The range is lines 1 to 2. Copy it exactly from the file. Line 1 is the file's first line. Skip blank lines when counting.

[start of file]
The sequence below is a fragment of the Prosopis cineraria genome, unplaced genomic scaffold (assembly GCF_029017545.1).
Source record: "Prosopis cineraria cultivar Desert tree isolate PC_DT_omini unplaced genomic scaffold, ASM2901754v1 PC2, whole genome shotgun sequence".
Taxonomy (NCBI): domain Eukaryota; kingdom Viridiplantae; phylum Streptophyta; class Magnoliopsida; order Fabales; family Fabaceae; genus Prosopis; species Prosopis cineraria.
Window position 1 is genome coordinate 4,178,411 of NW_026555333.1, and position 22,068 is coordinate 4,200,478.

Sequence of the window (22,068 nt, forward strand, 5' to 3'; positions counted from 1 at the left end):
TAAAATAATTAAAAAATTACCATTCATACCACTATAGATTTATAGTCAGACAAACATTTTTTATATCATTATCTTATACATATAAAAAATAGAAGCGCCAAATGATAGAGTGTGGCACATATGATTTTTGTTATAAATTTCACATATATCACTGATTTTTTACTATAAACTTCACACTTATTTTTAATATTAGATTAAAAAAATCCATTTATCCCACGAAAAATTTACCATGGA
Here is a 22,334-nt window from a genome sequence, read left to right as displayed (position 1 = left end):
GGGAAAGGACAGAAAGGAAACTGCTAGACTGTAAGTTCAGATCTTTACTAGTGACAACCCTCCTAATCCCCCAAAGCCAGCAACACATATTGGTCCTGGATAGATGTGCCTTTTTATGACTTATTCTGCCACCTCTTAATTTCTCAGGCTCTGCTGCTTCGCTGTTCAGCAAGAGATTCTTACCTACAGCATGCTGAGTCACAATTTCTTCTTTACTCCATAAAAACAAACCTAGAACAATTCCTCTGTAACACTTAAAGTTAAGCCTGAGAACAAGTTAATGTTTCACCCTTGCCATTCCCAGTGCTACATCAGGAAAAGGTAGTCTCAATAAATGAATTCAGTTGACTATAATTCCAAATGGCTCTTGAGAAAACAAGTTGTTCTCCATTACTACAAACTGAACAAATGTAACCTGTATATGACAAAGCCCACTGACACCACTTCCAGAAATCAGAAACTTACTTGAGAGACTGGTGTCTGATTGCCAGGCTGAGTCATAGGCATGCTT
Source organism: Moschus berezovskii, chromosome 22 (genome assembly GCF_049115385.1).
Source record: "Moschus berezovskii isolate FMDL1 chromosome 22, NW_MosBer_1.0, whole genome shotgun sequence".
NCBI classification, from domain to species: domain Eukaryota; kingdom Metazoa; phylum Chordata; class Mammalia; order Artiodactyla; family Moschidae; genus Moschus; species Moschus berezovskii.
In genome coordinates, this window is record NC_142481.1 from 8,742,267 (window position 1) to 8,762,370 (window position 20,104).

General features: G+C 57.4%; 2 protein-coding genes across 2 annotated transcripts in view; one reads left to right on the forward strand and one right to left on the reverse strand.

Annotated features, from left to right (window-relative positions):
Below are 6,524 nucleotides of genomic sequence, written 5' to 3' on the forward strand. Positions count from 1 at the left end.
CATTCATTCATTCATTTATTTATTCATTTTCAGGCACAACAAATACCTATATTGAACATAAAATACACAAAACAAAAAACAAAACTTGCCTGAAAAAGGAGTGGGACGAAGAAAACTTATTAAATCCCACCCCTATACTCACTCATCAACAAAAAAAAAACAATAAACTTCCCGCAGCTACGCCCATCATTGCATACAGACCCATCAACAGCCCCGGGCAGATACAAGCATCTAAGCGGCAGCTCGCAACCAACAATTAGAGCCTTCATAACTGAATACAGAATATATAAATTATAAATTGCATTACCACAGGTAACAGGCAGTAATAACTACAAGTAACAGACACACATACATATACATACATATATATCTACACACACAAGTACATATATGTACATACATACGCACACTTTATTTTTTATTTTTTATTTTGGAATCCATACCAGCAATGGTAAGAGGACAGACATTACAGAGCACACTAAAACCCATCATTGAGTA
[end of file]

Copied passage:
The sequence below is a fragment of the Prosopis cineraria genome, unplaced genomic scaffold (assembly GCF_029017545.1).
Source record: "Prosopis cineraria cultivar Desert tree isolate PC_DT_omini unplaced genomic scaffold, ASM2901754v1 PC2, whole genome shotgun sequence".